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Texas nurse with Ebola supported by prayers from her home parish
Members of a hazardous material team prepare to enter the apartment Oct. 13  of the health worker who was infected with the Ebola virus at Texas Health Presbyterian Hospital in Dallas. Nina Pham, a Vietnamese Catholic nurse, contracted the deadly virus while treating a patient at the hospital. A prayer service was held Oct. 12 for Pham at Our Lady of Fatima Church in Fort Worth, where she and her family are active members. (CNS photo/Jaime R. Carrero, Reuters) See EBOLA-NURSE Oct. 14, 2014.

Members of a hazardous material team prepare to enter the apartment Oct. 13 of the health worker who was infected with the Ebola virus at Texas Health Presbyterian Hospital in Dallas. Nina Pham, a Vietnamese Catholic nurse, contracted the deadly virus while treating a patient at the hospital. A prayer service was held Oct. 12 for Pham at Our Lady of Fatima Church in Fort Worth, where she and her family are active members. (CNS photo/Jaime R. Carrero, Reuters)

By Catholic News Service 

DALLAS — During an Oct. 13 Mass at Our Lady of Fatima Parish in Fort Worth, the pastor, Father Jim Khoi asked for prayers for Nina Pham, a Dallas nurse who grew up in the parish and is now in the news as the first person known to have contracted the Ebola virus in the United States.

“She’s very comfortable. She’s very supported now. She knows that everybody knew to pray for her, especially in this difficult time,” the priest told The Dallas Morning News daily paper. Continue reading

 
New rules to opt out of HHS mandate still unsatisfactory, says USCCB

By Catholic News Service 

WASHINGTON — The U.S. Conference of Catholic Bishops Oct. 8 urged the federal government “to reconsider” its new rules to allow religious institutions — and potentially some for-profit companies — to opt out of the contraceptive mandate in the Affordable Care Act.

On Aug. 22, the Obama administration issued rules it described as a “work around” to offer religious employers who are not exempt from the mandate a new way to opt out of coverage they find morally objectionable. Continue reading

 
U.S. couple at synod calls for ‘robust, creative’ family programs
Alice and Jeff Heinzen of Menomonie, Wis., pose for a photo as they arrive for the morning session of the extraordinary Synod of Bishops on the family at the Vatican Oct. 7. The couple are auditors at the synod. (CNS photo/Paul Haring)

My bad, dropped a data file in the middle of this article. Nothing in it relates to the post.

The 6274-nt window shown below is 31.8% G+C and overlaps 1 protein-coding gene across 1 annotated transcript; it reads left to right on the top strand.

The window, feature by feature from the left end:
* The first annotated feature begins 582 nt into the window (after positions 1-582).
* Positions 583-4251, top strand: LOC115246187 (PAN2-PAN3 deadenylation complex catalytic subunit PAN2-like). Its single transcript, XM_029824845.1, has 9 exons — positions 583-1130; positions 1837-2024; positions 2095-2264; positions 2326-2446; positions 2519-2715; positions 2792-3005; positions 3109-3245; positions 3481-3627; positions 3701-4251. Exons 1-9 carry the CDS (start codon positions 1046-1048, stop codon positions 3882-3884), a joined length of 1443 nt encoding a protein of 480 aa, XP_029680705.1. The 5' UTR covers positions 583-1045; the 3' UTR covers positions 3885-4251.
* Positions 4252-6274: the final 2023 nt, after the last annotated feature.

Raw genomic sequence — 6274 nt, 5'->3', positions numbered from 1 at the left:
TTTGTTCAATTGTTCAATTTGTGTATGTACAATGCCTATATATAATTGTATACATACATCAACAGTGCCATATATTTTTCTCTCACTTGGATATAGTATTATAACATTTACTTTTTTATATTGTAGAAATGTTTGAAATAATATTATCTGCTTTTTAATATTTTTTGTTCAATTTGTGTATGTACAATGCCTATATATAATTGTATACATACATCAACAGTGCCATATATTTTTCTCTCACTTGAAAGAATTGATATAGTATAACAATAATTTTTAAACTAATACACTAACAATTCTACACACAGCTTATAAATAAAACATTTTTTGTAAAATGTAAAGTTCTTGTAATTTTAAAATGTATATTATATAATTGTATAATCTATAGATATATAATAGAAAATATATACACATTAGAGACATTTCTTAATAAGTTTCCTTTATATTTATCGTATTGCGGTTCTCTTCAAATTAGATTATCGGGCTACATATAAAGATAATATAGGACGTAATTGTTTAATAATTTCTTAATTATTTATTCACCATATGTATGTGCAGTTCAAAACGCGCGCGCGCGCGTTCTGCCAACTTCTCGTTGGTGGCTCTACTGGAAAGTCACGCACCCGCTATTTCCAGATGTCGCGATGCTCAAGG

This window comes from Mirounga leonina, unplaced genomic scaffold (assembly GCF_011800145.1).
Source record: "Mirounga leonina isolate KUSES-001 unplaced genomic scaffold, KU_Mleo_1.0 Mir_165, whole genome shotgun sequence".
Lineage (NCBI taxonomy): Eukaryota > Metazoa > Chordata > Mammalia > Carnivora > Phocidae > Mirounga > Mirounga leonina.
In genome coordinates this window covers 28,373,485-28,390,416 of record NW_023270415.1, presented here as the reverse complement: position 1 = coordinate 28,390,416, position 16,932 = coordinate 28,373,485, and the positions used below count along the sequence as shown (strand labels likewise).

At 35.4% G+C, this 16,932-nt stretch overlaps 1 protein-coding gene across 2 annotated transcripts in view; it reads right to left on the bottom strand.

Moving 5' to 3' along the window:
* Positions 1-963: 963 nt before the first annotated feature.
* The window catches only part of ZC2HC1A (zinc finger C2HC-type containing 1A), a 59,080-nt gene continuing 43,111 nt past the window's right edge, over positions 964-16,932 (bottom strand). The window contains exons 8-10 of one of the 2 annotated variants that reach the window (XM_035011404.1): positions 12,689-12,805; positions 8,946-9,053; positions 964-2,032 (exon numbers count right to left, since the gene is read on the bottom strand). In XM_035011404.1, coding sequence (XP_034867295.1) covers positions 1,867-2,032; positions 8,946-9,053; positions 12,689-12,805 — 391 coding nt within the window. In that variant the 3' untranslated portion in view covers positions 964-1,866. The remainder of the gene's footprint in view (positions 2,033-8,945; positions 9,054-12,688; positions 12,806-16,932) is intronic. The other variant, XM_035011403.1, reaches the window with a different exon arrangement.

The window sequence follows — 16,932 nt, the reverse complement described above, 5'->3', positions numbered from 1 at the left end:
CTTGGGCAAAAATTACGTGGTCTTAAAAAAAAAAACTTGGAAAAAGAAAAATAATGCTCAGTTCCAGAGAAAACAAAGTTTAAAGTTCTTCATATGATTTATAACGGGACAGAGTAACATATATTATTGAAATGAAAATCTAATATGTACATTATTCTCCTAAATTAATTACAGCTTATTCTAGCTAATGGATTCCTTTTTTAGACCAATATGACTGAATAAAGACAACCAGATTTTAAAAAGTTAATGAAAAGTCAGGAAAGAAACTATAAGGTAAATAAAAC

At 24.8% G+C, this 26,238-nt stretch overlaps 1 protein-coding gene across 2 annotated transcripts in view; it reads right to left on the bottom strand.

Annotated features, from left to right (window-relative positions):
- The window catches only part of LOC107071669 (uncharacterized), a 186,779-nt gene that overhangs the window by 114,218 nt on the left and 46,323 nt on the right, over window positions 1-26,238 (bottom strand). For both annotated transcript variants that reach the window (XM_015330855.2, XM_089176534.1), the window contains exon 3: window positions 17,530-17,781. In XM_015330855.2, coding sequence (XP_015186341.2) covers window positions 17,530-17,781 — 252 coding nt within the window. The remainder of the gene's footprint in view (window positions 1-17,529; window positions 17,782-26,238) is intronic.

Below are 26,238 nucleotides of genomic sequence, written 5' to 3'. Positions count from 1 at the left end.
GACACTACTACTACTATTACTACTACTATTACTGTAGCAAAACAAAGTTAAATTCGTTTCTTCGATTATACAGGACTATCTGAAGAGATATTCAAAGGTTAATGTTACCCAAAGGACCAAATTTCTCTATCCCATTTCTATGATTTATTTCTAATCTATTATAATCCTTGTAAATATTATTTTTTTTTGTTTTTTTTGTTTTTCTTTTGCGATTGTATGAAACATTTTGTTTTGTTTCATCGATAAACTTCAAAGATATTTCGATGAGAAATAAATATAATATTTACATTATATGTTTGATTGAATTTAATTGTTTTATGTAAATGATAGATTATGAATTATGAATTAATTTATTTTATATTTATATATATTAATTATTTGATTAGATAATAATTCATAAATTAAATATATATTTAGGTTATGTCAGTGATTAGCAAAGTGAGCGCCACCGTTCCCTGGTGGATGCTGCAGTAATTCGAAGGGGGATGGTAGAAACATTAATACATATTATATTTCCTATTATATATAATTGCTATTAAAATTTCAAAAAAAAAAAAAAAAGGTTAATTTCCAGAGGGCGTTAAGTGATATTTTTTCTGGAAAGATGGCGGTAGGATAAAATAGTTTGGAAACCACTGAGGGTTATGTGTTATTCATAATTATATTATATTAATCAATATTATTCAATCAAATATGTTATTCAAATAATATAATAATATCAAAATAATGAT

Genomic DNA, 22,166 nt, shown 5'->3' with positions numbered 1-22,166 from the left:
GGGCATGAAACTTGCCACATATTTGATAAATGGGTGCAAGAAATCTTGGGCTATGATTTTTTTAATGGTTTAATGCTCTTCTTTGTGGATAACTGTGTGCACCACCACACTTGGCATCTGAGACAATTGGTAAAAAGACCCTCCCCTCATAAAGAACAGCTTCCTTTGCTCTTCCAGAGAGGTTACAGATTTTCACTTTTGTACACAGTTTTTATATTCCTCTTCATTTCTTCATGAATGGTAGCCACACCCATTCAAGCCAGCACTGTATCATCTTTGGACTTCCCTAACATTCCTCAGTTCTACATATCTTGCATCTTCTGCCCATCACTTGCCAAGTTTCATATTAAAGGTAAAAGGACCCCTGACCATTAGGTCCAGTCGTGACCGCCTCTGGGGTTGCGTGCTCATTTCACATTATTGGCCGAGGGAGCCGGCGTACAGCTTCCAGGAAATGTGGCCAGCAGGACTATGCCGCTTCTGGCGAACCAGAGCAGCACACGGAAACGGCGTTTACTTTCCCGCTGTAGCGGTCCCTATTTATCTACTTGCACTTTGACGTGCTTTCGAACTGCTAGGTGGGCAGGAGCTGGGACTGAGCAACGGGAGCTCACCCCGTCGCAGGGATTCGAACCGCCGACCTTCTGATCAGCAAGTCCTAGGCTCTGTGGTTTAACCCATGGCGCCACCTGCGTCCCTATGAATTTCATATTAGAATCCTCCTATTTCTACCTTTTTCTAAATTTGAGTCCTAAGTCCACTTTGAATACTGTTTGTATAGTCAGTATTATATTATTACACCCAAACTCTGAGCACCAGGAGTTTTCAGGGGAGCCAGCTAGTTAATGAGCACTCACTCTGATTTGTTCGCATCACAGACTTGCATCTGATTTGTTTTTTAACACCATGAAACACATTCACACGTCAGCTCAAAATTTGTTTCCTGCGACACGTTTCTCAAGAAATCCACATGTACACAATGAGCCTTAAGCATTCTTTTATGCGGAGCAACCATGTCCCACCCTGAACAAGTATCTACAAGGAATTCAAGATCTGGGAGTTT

Alice and Jeff Heinzen of Menomonie, Wis., pose for a photo as they arrive for the morning session of the extraordinary Synod of Bishops on the family at the Vatican Oct. 7. The couple are auditors at the synod. (CNS photo/Paul Haring)

By Cindy Wooden
Catholic News Service

VATICAN CITY — Existing diocesan programs and Catholic organizations aimed at helping Catholic families fulfill their vocation clearly are not strong enough to meet modern needs, a Wisconsin couple told the Synod of Bishops.

“We must develop more robust and creative methods to share the fundamental truth that marriage is a divine gift from God, rather than merely a man-made institution,” Alice Heinzen told the synod Oct. 7, reading a speech she and her husband, Jeff, wrote. Continue reading

 
Evidence collected for Father Tolton’s sainthood cause heads to Vatican

Auxiliary Bishop Joseph N. Perry, left, and Archbishop of Chicago Cardinal Francis George sign documents at a ceremony that marked the sealing of a dossier of local research aimed at making Father Tolton, the first African-American diocesan priest, a saint. (Courtesy Photo/Deacon Royce Winters)

By Michelle Martin
Catholic News Service 

CHICAGO — With prayers, songs and sealing wax, Cardinal Francis E. George of Chicago formally closed the investigation into the life and virtues of Father Augustus Tolton Sept. 29 in a ceremony in the St. James Chapel at the Archbishop Quigley Center.

The prayer service marked the binding and sealing of the dossier local research aimed at making Father Tolton, the first African-American diocesan priest, a saint. Cardinal George opened the cause in 2010. Continue reading